Those advances were evident for tasters at the Moldova stand, where more than 20 exhibitors were showing wines, and also at Romania’s Dominiile Ostrov which had a convincing selection of international varieties at around 60 cents per litre.
The World Bulk Wine Exhibition boasts that it’s the only place where it is possible to taste 80% of the world’s harvest in just two days. This happens in an industrial-scale ‘silent tasting room’ where 400 different wines are on offer, a somewhat Orwellian experience for the first time visitor.
With exhibitors from 22 countries and delegates from more than 75 nations, it’s a place for sampling, networking and, of course, doing deals. “We do deals, but being here is also about market information and cementing relationships with our supply base around the world”, Skinner told me, “you can hit everyone in one spot, which is really advantageous as well.”
The World Bulk Wine Exhibition will hold its first event in China next May in Yantai, China’s ‘city of wine’ and the country’s key entry port for bulk wine. Opening the Amsterdam event, incoming OIV (International Organisation of Vine and Wine) Director General, Pau Roca, talked about increasing demand from China and Hong Kong, and the changing flows of wine around the world: “we used to say the Far East but perhaps we now need to say Far Europe”.
Judging for the World Bulk Wine Competition awards took place just ahead of the opening of the exhibition, with 200 wines in contention and six ‘Grand Gold’ medals awarded, giving those wines enhanced visibility for delegates. Among those winners was a noteworthy Nero Di Troia from Puglia’s Agresti Vini, selling at around one Euro per litre.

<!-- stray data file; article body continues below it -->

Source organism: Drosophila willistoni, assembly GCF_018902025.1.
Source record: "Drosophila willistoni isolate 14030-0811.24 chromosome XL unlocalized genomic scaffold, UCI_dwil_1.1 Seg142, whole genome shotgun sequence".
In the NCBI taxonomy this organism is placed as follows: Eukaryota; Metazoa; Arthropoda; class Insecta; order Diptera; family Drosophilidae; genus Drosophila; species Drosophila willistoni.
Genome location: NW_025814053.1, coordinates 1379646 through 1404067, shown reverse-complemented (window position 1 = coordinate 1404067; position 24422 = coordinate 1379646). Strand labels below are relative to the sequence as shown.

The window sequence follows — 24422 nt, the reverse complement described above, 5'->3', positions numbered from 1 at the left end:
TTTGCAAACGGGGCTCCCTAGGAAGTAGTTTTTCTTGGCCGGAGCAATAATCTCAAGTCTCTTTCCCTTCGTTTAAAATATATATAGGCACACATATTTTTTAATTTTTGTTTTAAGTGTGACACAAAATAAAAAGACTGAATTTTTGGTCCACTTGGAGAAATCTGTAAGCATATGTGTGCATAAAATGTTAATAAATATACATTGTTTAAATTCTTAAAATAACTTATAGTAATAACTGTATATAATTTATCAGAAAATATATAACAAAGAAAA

Masterclasses included bulk wine blending, better value oak alternatives, the impact of climate change and the latest wine trends, with a particular focus on bag-in-box.
There was also debate about whether the industry is doing enough to burnish its environmental credentials, with the significantly lower carbon footprint of wine that’s shipped in bulk.
Scandinavian market expert Cruz Liljegren, from Premium Wine Broker, was one of those speaking at this year’s exhibition: “What I think is most interesting is that there are still no companies promoting and marketing the environmental benefits of bottling and packaging wine in the country of consumption.”
“A lot of consumers are drinking natural and organic wines because they think it’s environmentally beneficial”, he told me, “one third of wine’s climate footprint is packaging (and) it’s so interesting that consumers think that organic wine in bottle is better than bulk wine that is not organic.”
Boutinot’s Gittins agreed it was a key selling point: “Sustainability is becoming more and more important and has to be more of a consideration for everyone in business, especially in Western Europe and the USA, and that pressure will only increase.”
In his opening remarks, Roca talked about the coming of age of the bulk wine industry, with improved quality and a “relative equilibrium between supply and demand.” The extent to which this year’s harvest threatens that equilibrium will become apparent over the next few months.